Third grade also reunited me with my friends Justin and Jessica, who had the good fortune of being in a different second grade class. Lucky them. Once third grade ended, I realized it was all downhill from there. Little did I know I wouldn't have it so good until I reached college.

Monday, January 05, 2009

Legends of the Bank Teller - Episode XLII

A lot of the time I'll pretend like I'm offended when someone like Nicole tells me that I am entirely unable to multi-task. I act shocked and make the ridiculous claim that I can, in fact, multi-task. For example, I'm pretty sure I can carry on a conversation while watching something on TV. I can solve complex mathematical problems while playing Tetris. I can walk and chew gum at the same time.

The reality of the situation is that I really can't multi-task. If I'm watching something on television and someone's trying to talk to me, I really need to divert my attention from the tube, otherwise I won't comprehend a word of what was just said. I'm good at Tetris. I'm good at math. But ne'er the two shall mix. And I rarely chew gum, just so I can avoid any embarassment whilst walking.

I say all that because of an issue I constantly come across in the workplace: answering the phone. I'm not a phone person. I don't like talking on the phone very much. I'm not good at it. There are the rare occasions when someone will be able to have an intelligent conversation with me via telephone, but for the most part, it's best not to try.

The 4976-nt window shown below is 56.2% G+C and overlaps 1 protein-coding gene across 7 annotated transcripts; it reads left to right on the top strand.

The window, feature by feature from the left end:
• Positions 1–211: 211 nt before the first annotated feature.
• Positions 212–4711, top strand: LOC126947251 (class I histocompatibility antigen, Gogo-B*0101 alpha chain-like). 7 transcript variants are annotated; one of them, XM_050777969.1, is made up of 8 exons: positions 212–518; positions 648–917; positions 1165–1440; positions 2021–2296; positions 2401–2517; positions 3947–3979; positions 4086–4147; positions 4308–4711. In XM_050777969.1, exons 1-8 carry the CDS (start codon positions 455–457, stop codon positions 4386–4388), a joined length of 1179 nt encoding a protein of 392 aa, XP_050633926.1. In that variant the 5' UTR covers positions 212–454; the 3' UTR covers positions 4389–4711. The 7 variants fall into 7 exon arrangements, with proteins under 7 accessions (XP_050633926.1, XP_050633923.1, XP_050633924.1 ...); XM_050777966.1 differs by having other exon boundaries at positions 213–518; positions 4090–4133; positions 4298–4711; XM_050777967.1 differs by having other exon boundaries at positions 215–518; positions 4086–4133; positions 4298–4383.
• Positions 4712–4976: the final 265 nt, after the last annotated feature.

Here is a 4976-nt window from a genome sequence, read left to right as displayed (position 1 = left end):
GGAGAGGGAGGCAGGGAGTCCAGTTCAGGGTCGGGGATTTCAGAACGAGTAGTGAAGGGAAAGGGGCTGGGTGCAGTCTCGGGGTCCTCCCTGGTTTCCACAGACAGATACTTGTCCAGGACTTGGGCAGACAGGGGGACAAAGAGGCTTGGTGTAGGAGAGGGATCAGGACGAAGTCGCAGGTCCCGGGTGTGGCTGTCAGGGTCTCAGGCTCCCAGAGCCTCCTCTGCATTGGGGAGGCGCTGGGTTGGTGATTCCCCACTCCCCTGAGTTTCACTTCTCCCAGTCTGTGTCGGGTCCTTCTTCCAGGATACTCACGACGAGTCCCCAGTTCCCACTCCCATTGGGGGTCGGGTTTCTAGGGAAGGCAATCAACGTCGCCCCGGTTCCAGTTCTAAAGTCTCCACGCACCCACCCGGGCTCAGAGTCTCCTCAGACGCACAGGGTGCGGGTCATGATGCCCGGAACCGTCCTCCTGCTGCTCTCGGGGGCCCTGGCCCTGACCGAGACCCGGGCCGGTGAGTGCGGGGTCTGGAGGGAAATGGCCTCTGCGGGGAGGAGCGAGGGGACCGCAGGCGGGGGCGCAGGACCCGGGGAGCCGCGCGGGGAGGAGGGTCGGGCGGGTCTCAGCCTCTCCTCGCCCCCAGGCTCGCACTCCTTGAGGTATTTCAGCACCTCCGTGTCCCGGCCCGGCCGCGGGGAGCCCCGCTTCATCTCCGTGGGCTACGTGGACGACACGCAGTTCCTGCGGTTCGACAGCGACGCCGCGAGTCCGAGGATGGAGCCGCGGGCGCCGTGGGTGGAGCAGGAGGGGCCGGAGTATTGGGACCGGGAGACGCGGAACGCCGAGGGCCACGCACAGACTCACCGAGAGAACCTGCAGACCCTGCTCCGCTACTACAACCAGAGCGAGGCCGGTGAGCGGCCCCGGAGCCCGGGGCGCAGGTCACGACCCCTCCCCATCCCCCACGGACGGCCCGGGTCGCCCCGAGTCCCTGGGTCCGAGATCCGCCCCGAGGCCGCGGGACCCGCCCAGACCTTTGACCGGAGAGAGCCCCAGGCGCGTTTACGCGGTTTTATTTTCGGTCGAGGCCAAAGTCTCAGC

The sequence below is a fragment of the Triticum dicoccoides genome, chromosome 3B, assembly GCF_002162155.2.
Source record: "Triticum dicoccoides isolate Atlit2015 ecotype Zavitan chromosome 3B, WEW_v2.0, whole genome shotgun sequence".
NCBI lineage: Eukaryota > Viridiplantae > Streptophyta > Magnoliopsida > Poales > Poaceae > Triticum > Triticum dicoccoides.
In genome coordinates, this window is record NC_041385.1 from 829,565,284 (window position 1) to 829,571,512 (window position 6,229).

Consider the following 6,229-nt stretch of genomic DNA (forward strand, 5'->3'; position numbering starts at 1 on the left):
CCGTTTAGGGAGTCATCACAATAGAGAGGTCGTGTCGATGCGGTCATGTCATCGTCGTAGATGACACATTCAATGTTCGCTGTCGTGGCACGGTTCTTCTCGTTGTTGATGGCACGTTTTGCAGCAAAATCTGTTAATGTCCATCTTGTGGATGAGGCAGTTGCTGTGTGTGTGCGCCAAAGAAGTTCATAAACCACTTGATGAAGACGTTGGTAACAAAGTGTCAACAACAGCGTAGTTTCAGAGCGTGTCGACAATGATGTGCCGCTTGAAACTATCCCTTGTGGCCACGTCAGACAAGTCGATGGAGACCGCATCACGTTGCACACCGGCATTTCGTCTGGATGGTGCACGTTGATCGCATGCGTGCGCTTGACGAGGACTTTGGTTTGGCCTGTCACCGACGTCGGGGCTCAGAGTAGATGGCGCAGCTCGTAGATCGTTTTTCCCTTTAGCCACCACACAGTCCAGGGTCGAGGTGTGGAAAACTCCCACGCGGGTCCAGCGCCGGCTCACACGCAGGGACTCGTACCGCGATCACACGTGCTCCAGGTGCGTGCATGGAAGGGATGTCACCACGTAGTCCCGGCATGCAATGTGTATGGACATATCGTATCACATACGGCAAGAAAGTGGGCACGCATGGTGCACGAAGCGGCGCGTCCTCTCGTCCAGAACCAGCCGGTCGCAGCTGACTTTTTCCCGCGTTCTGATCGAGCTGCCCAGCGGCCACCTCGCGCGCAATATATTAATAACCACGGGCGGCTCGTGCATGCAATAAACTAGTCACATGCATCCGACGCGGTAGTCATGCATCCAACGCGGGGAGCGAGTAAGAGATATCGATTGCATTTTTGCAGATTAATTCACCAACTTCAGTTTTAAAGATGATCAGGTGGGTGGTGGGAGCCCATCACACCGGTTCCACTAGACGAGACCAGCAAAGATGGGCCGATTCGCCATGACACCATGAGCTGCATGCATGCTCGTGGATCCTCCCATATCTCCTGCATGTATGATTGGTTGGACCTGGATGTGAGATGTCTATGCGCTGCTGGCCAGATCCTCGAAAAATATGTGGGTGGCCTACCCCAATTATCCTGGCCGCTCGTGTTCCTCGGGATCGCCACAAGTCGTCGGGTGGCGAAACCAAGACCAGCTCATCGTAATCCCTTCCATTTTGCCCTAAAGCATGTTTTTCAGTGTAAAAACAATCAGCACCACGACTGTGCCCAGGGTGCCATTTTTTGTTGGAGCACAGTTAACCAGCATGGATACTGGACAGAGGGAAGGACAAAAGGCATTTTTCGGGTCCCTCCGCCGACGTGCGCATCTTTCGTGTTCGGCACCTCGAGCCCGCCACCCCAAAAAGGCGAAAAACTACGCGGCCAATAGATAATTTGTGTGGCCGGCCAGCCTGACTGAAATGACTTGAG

Now, I'll answer the phone if I'm not busy. I feel awkward when I do so, but I'll do it anyway. But if I'm helping a customer, whether it be in their car or in the lobby, I will ignore that blasted ringing. And I have no doubt that my coworkers sigh heavily when they are forced to pick up the phone rather than waiting for me answer. But they seem to have the multi-tasking down to an art.

In the few times that I have attempted to answer the phone while helping a client, I have become frustrated and tongue tied. I forget what I'm doing for the person that's actually in front of me and get caught up in whatever problem the person on the phone is having.

Let's just make this another reason why I am unable to meet my ridiculous referral goals. In order to not take up a lot of time and get the customers in and out in an efficient manner, it makes sense to do one's sales pitch while working on the transaction. I can't do that. So I need to wait to give the pitch after I've properly handled the client's money. But at the drive-thru, that's like wasted time. And people at the drive-thru do not like to wait. They've made that abundantly clear from time to time.

So, to my employer, and to my future employers: I may make wild claims in my interviews that I can multi-task, but it's all a farce. I can be organized, yes. But multi-task, no.

Sunday, January 04, 2009